CALGARY – If Cenovus Energy decides to revive shelved oilsands projects in the coming year, it won’t necessarily be because of a recovery in oil prices.
“I’m not in any way looking for a price signal,” CEO Brian Ferguson said on a conference call with analysts Thursday to discuss the company’s 2016 spending plans.
Rather, he said the deciding factors will be clarity over government policy changes — like the impending outcome of the Alberta royalty review — and assurances that cost savings will be sustainable.
Cenovus has deferred its Narrows Lake oilsands project as well as future expansions at Foster Creek and Christina Lake because of the prolonged downturn in oil prices.
The Calgary-based company is basing its assumptions for 2016 on U.S. benchmark oil prices of US$49 a barrel. West Texas Intermediate crude is now hovering around US$37 a barrel.
In an interview, Ferguson said Cenovus is in strong enough financial shape that it can invest in projects even if oil prices stay low — provided it has certainty over the regulatory and cost factors.
“These are 30-year investment decisions,” he said.
The downturn in activity in northeastern Alberta has made materials and labour more affordable than they were during the boom times. Cenovus and its peers are looking to ensure at least some of those cost savings stick when oil prices eventually rise.
Cenovus has set a 2016 capital budget of between $1.4 billion and $1.6 billion — about 19 per cent below this year’s level.
There’s the flexibility to lower that range by $100 to $200 million should oil prices “weaken significantly,” said Ferguson.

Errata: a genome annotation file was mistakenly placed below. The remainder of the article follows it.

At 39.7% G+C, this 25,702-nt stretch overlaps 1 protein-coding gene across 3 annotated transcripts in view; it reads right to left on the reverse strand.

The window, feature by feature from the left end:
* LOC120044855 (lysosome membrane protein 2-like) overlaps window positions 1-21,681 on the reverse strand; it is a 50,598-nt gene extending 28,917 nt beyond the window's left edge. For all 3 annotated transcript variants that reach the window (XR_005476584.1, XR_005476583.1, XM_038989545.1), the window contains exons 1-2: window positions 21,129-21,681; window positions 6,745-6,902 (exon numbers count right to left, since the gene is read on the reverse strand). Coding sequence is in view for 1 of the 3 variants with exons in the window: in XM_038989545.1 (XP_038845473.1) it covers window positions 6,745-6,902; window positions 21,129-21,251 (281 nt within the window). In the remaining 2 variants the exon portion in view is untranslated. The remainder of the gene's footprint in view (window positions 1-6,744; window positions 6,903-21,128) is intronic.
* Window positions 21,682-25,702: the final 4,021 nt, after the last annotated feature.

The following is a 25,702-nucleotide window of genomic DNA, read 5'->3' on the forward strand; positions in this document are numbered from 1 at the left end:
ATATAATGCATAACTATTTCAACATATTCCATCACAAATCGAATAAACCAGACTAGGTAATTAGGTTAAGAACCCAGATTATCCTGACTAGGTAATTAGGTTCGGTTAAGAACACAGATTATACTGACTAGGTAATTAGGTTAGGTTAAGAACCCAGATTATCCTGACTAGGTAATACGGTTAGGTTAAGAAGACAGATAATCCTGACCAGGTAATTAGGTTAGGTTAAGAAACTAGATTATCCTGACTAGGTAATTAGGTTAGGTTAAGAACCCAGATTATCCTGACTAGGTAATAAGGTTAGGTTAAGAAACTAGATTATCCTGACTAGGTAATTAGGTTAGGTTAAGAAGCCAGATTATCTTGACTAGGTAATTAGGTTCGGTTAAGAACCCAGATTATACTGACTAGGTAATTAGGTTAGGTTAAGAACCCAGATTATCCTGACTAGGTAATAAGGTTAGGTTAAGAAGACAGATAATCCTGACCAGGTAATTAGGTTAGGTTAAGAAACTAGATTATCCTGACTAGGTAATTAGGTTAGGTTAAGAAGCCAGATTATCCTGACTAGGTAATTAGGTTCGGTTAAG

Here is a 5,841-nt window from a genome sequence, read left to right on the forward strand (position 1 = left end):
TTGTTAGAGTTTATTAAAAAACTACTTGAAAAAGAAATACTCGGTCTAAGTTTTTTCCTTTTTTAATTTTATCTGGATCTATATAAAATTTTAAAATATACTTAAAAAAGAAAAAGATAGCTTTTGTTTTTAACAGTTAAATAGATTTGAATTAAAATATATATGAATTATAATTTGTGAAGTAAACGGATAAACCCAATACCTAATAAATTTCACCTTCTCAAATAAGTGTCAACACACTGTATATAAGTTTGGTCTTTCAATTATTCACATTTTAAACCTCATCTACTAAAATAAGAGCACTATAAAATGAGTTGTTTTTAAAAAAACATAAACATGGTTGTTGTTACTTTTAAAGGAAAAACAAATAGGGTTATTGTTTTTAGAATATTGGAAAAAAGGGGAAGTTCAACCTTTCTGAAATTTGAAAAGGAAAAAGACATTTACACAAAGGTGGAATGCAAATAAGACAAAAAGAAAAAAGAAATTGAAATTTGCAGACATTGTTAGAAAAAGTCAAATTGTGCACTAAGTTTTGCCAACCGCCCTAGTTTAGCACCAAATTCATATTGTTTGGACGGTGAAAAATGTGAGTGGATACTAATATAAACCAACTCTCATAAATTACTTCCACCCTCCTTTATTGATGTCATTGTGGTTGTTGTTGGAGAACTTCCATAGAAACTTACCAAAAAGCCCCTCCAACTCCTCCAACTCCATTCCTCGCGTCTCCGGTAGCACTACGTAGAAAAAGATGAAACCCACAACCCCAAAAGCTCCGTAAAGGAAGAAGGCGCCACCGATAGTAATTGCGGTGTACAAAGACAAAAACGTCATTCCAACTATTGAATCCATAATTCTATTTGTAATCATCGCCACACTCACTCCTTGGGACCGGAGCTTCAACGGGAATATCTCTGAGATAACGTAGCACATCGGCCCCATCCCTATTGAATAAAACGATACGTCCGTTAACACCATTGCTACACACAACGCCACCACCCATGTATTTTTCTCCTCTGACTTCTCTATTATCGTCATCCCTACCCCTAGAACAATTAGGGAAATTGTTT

About 20 per cent of next year’s capital budget will be for growth projects, mostly at two Alberta oilsands operations, and 80 per cent will be used to sustain previous investments, including at two U.S. refineries that Cenovus jointly owns.
The two biggest budget items are between $350 million and $400 million for its Foster Creek oilsands project and between $425 million and $475 million for the Christina Lake operation. Another $230 million to $270 million is for the refining business.
Cenovus expects to complete expansion phases at the two oilsands operations by the third quarter of 2016.
It also expects total oilsands production next year will be about seven per cent higher than this year’s anticipated level, to between 144,000 and 157,000 barrels per day. Production from conventional oil is forecast to drop to between 55,000 and 59,000 barrels per day, down 15 per cent from this year.
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